Deputy national director of public prosecutions (NDPP) Nomgcobo Jiba and special prosecutions director at the National Prosecuting Authority Lawrence Mrwebi have submitted reasons why they should not be suspended pending an inquiry into their fitness to remain in office.
President Cyril Ramaphosa had given them until yesterday to do so and the submission of the documents was confirmed by their legal representative, advocate Zola Majavu.
Ramaphosa indicated the inquiries would be established in terms of section 12(6) of the National Prosecuting Authority Act which states: “The president may provisionally suspend the national director or a deputy national director from his or her office, pending such inquiry into his or her fitness to hold such office as the president deems fit and, subject to the provisions of this subsection, may thereupon remove him or her from office.”
Earlier, Ramaphosa apparently wrote to Jiba and Mrwebi: “I cannot underscore the importance of the public’s trust in the National Prosecuting Authority (NPA) and its most senior management.
“It is a constitutional institution that is central to the proper administration of justice.
“Doubt about the fitness and integrity of anyone in so senior a position as you hold jeopardises this trust and the ability of the NPA as a whole.
“The allegations made in various judgments have been in the public domain for many years now, and despite the litigation at issue not reaching conclusion, the pronouncements by these members of the judiciary have negatively tainted the image of the NPA and will continue to do so until fully ventilated and addressed.”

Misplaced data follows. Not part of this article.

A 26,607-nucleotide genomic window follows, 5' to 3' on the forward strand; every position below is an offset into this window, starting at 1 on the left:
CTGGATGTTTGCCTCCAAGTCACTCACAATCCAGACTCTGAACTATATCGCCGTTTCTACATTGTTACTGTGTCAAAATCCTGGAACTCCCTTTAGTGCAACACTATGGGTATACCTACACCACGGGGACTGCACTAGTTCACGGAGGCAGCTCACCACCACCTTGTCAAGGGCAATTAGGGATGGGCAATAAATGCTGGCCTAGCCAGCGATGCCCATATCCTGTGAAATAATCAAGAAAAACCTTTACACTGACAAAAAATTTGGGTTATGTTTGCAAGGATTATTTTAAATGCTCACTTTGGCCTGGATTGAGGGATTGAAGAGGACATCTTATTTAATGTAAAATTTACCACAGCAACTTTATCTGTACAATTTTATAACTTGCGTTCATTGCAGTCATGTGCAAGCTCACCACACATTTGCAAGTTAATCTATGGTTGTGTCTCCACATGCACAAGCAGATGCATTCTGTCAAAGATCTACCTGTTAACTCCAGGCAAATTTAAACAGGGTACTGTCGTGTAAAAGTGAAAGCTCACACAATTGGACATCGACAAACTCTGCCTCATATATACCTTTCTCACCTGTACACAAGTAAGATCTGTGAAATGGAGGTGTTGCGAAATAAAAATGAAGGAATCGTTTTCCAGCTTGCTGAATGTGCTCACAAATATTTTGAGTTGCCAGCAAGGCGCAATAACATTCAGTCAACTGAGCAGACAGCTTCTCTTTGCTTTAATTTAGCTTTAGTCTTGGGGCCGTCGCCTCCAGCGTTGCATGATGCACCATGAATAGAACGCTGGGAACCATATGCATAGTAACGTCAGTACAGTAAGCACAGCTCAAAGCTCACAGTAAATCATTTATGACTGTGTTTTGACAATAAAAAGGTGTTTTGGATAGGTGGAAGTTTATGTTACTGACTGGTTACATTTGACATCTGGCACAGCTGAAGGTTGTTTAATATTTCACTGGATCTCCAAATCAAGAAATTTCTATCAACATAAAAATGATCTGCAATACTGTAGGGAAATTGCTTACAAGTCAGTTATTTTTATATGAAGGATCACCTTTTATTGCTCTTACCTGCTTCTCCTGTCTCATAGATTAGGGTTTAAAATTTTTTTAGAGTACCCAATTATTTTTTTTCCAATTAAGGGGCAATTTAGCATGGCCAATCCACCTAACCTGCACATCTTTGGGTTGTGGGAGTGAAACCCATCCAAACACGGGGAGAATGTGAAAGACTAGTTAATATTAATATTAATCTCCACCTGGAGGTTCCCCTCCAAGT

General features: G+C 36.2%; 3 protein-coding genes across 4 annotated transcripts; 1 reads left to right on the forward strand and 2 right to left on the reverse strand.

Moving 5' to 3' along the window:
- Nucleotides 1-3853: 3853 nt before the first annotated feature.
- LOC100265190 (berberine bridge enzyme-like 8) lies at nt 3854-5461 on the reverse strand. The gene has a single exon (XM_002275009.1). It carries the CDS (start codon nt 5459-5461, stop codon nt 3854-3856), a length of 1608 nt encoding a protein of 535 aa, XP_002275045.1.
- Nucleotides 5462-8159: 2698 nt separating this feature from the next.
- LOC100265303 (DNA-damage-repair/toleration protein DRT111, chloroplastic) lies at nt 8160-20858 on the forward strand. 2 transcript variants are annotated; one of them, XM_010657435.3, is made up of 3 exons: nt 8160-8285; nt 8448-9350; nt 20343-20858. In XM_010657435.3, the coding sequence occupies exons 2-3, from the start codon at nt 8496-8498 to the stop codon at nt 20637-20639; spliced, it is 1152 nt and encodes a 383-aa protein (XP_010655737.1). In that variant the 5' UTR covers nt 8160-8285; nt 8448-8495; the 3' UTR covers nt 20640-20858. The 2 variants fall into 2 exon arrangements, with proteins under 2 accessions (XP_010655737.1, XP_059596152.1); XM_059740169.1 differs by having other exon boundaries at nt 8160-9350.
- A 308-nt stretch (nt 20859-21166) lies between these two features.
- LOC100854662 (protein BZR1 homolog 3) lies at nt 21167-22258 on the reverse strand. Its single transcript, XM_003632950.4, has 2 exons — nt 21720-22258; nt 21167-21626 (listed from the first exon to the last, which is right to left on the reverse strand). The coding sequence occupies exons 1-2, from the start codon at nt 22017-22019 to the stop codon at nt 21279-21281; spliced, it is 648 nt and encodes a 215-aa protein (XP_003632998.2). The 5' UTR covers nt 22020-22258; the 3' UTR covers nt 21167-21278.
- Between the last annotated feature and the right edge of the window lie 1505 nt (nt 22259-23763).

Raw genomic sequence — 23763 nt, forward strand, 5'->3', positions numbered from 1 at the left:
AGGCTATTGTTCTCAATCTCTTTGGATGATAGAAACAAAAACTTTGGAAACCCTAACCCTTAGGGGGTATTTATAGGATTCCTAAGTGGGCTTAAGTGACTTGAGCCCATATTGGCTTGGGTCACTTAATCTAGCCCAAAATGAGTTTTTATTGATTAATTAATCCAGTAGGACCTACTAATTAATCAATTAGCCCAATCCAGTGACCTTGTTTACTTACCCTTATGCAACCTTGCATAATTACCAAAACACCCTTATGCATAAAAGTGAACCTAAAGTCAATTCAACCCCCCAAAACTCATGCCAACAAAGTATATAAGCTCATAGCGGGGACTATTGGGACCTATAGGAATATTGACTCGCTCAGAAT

In 2014, in the spy tapes judgment, the Supreme Court of Appeal (SCA) found that Jiba, in her capacity as acting national director of the NPA, had “provided an ‘opposing’ affidavit in generalised, hearsay and almost meaningless terms”.
The SCA found her conduct in the case to be “lamentable” and unworthy of the office of the NDPP.
The pair have been embroiled in a number of controversies, including Jiba’s dogged persecution of General Johan Booysen after he exposed Thoshan Panday, accused of defrauding the SA Police Service by conspiring with police procurement officer Colonel Navin Madhoe to inflate a R60 million contract for accommodation for police members in KwaZulu-Natal during the 2010 World Cup.
It’s also alleged that Panday, assisted by Madhoe, offered KwaZulu-Natal Hawks boss Booysen a R2 million bribe to backdate evidence and throw out the case.
Panday has been a business partner of former president Jacob Zuma’s son, Edward.
All that remains now is for Ramaphosa to appoint the members of the inquiry and set the terms of reference.